Photo by Juuso Häkkilä
The only remaining wooden Jugend-style church in Northern Finland
Oulujoki Church is the only remaining wooden Jugend-style church in Northern Finland. It was completed in 1908. The church is located in a grove on the northern banks of Oulujoki River in Kirkkokangas district, about five kilometres from Oulu Cathedral. The church and Oulujoki parish, named after the church, are part of the Oulu Parish Union. The church is included in the Finnish Heritage Agency’s list of built cultural heritage sites of national significance. The surroundings of Oulujoki Church are protected by a town plan. The design of the church is connected to Finland’s national efforts towards independence in the early 20th century. The church was designed by Victor J. Sucksdorff, a National Romantic architect with influences from Karelian styles. In fact, Sucksdorff visited Karelia to study the local wooden architecture. It was a way of upholding Finnish identity. The design of the church was finished in 1905 and approved by the Economic Division of the Senate of Finland in 1906. Construction started in 1907 and finished the following year in 1908. Bishop Koskimies consecrated the temple as a church of the Holy Spirit on 23 August 1908.
The church is 34 metres long and 15 metres wide. The height of the roof is 20 metres, while the belfry stands 43 metres tall. The most unusual feature of the church is probably its east-facing end wall. The midpoint of the church contains the altar, pulpit, choir and organ in a beautiful arrangement. No similar layout is found in any other church in Finland. The opposite end of the church to the west has a wheel-shaped window with a cross and the letters JHS, meaning Jesus Hominum Salvator or “Jesus saviour of men”. The end wall also features the names of all of Jesus’ disciples, but Judas’ name is placed lower than the others.
Photo by Sanna Krook
The interior of the church is characterised by exposed log walls that have not been painted or coated. Today, they have the patina of age. The dark walls are contrasted by the white altar wall and ceiling. The roof and especially the belfry reach high towards the sky. One of the bells in the belfry is marked with a sentence asking for a blessing for the Finnish people: “O Lord, bless the Finnish people”. Back in the day, the structural timber was donated by other parishes along the river and floated near the church construction site. The strong foundation of the church was made with bedrock from Oulujoki. The original decor of the church was changed several times in the 20th century, but in 1984 the church was restored to match the original look as closely as possible. The restoration was designed by architect Anna-Maija Ylimaula with support from Esko Järventaus. The main organ has 25 stops. It was built by Kangasalan urkutehdas in 1971. During the restoration, a choir organ with six stops, restored to working order, was installed above the altar.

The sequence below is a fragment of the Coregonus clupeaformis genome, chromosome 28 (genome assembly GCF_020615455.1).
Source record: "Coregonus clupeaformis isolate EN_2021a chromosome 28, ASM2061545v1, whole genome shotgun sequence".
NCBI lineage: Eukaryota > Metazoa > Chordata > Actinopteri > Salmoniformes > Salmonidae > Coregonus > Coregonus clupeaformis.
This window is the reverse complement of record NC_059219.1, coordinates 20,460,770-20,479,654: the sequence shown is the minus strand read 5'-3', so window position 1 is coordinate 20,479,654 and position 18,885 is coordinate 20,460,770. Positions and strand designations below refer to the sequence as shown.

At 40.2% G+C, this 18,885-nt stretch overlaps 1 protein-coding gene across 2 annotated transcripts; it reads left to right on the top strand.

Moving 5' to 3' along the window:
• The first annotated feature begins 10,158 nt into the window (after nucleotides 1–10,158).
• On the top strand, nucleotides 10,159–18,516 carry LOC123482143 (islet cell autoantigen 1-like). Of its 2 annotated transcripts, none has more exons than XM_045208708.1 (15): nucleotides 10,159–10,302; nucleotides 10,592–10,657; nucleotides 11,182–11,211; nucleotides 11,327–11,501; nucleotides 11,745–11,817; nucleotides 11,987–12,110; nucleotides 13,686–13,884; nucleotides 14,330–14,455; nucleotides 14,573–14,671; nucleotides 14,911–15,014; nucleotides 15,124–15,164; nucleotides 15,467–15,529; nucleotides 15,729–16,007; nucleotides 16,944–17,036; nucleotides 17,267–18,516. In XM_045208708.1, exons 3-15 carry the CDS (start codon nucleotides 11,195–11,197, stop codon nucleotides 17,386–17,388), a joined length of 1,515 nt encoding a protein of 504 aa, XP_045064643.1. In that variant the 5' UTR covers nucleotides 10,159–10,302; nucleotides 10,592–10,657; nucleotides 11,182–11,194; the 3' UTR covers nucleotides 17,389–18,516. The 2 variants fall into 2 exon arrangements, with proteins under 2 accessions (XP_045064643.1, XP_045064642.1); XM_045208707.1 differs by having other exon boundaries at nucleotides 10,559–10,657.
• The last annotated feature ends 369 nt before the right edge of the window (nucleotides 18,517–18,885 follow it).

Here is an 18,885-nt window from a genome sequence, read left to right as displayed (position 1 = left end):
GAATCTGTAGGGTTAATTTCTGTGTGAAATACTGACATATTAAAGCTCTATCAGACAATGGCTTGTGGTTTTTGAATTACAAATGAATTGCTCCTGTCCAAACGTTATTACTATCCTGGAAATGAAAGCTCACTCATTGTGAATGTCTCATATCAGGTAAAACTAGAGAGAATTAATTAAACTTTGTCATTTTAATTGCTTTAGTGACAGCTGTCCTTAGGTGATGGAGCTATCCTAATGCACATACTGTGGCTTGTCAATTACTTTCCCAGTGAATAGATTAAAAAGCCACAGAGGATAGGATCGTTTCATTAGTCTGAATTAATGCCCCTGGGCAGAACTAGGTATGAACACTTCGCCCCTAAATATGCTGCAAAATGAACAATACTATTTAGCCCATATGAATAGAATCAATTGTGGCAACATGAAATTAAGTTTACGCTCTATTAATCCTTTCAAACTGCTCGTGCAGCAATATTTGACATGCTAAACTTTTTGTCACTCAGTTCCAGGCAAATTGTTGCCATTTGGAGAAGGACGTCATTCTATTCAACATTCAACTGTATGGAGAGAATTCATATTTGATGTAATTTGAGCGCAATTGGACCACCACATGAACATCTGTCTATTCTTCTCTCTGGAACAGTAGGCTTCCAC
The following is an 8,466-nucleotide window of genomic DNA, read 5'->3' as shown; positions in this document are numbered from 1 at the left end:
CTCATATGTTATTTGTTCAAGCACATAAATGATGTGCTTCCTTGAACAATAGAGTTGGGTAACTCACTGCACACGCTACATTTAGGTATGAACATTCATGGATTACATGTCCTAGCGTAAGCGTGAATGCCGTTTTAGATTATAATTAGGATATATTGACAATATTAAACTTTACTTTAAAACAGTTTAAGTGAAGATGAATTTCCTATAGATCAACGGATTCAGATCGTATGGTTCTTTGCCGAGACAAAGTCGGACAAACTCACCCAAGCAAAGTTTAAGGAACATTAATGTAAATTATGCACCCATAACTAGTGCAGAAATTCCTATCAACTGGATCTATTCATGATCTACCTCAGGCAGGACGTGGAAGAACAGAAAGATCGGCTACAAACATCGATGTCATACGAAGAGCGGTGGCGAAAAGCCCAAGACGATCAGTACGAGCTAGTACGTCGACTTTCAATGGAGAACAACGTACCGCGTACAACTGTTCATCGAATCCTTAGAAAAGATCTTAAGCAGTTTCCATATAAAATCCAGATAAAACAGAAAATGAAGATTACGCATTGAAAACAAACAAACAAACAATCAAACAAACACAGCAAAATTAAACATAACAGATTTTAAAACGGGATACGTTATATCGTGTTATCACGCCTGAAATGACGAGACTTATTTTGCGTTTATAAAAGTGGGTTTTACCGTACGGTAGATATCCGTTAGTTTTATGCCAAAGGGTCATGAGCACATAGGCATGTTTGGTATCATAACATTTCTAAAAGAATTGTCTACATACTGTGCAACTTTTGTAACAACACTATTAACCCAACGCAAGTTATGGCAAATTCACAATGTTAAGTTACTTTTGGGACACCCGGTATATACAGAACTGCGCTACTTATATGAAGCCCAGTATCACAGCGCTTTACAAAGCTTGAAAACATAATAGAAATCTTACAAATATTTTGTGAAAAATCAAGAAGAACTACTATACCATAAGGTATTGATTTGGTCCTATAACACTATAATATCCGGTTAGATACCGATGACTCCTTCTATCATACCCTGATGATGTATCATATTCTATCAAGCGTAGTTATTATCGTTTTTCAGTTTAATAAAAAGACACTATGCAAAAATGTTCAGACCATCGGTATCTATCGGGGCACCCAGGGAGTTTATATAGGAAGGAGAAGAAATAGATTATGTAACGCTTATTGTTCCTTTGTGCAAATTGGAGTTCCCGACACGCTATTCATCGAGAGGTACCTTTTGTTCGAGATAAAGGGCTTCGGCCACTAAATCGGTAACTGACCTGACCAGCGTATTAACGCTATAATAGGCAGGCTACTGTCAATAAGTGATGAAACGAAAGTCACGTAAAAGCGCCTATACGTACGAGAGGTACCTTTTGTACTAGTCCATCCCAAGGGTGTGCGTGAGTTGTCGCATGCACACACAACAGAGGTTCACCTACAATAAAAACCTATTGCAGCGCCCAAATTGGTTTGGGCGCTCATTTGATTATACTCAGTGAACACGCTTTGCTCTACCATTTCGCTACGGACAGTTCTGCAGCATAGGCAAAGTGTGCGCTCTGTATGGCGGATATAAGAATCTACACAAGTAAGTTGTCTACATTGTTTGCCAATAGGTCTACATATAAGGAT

Art in Oulujoki Church
The only painting in the church depicts the saviour in prayer. The painting is also referred to as The Lonely Prayer (Yksinäinen rukoilija). The piece was made by Venny Soldan-Brofelt (1863–1945). Clementine Åström donated the painting to be the altar painting of the church, probably soon after the church was finished in 1908. But it was never placed over the altar, most likely due to the exceptional structure of the altar. The painting was stored for a long time in the sacristy of the church. The church uses paraments designed by textile artist Raija Rastas; the textiles delicately reflect the architectural features of the church.
Soldiers are one of the notable groups of worshippers in the history of Oulujoki Church. For decades, the temple was also used by the military unit Pohjan Prikaati, disbanded in 1998. In recent years, the church has been especially favoured for weddings in summer. The church has also been a venue for concerts. Many people find a moment of peace at Christmas at this unassuming yet romantic place of worship. During the last wars, a military cemetery was added next to the church. It was placed as close to the church as possible. The milieu of the church has not experienced any other major changes within the past century. Oulujoki Church and the surrounding park, the nearby cemetery and the riverside Oulujoki rectory are part of a protected landscape that also includes the fields in the area. These fields are still being farmed. Together, these pieces make up a very authentic early 20th century landscape that has not been altered by new construction.
|Oulujoentie 69, Kirkkokangas, 90650 Oulu
|65° 0′ 19.5″ N, 25° 33′ 46.9″ E
|Viktor J. Sucksdorff